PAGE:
Obvious and non-obvious

The changing character of warfare

Authored by: Ernst Dijxhoorn , James Gow

Routledge Handbook of War, Law and Technology

Print publication date:  May  2019
Online publication date:  May  2019

Print ISBN: 9781138084551
eBook ISBN: 9781315111759
Adobe ISBN:

10.4324/9781315111759-2

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Abstract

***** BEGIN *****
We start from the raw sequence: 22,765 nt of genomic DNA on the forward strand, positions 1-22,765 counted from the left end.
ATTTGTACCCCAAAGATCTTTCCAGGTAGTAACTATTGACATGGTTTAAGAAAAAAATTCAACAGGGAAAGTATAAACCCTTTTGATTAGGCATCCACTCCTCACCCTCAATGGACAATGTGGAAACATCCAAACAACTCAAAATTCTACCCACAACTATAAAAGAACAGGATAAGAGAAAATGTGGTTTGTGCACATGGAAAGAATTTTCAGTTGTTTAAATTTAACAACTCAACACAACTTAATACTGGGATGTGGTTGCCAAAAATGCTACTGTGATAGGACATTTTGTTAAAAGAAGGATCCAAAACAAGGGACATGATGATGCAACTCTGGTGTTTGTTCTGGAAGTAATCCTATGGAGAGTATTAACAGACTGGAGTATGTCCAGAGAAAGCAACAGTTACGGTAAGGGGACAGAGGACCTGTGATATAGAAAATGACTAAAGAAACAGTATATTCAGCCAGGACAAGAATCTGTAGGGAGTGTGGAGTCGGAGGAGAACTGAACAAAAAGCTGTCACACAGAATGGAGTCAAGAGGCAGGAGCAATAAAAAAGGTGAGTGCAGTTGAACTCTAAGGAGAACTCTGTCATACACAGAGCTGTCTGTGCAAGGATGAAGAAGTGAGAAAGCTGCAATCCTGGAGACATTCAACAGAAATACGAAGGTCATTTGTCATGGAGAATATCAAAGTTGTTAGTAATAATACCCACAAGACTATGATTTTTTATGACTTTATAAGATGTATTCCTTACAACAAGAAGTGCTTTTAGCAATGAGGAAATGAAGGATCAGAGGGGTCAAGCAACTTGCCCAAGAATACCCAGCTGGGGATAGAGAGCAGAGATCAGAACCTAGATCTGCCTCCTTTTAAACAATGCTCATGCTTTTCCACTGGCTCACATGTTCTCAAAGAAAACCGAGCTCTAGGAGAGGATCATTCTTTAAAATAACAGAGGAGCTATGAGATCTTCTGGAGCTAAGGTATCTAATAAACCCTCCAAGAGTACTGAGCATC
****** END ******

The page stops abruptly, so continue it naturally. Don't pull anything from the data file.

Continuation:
The character of warfare has been in a period of change for over two decades. In many instances, the received images of conventional warfare, based on the highly organised and trained forces engaged in the Second World War, have become outmoded and inappropriate. The nature of both the actors in contemporary warfare and of the changing technological capabilities available to those waging war fundamentally challenge existing international law and the state-centric paradigm of the use of armed force involving some degree of kinetic force – that is, energy transfer through blast and fragmentation. 1 While states remain a focal point for conflict in the world – all warfare is, on one level or another, conducted in relation to states – there is no war, whether obvious or non-obvious, in the contemporary era, which does not involve non-state actors – whether these are proxies for states (including private military security companies), territorial or non-territorial insurgent movements, terrorist, national or transnational movements, or coalitions of states (or states and other types of non-state actors). 2 Similarly, a range of new technical means, most often and obviously epitomised by cyber technology and notions of cyber attacks, and their potential application and exploitation, cannot easily be accommodated within the existing legal framework, if at all. 3 Cyber warfare dominated thinking in the context of non-obvious warfare – that is, modes of warfare in which the identity of actors, the character of particular actions, or the very fact of warfare are either unknown or ambiguous. 4 Yet, other notable instances include, but not exclusively, space warfare, drone warfare, autonomous weapons, and the chilling prospects of synthetic biological weapons. What has been described as a revolution in military affairs has been ushered in by technological advancements that are out of line with established international law. Characteristics such as swiftness, non-kinetic nature, anonymity (or plausible deniability), and distance, have proven difficult to accommodate with a legal paradigm based on a state-centred concept of armed force involving some degree of kinetic force, in the context of conventional ‘Geneva Convention’ warfare. This chapter reviews the changes in the strategic and legal landscape in which technological change must be accommodated and understood – referred to elsewhere in terms of a Transformation of Strategic Affairs. 5

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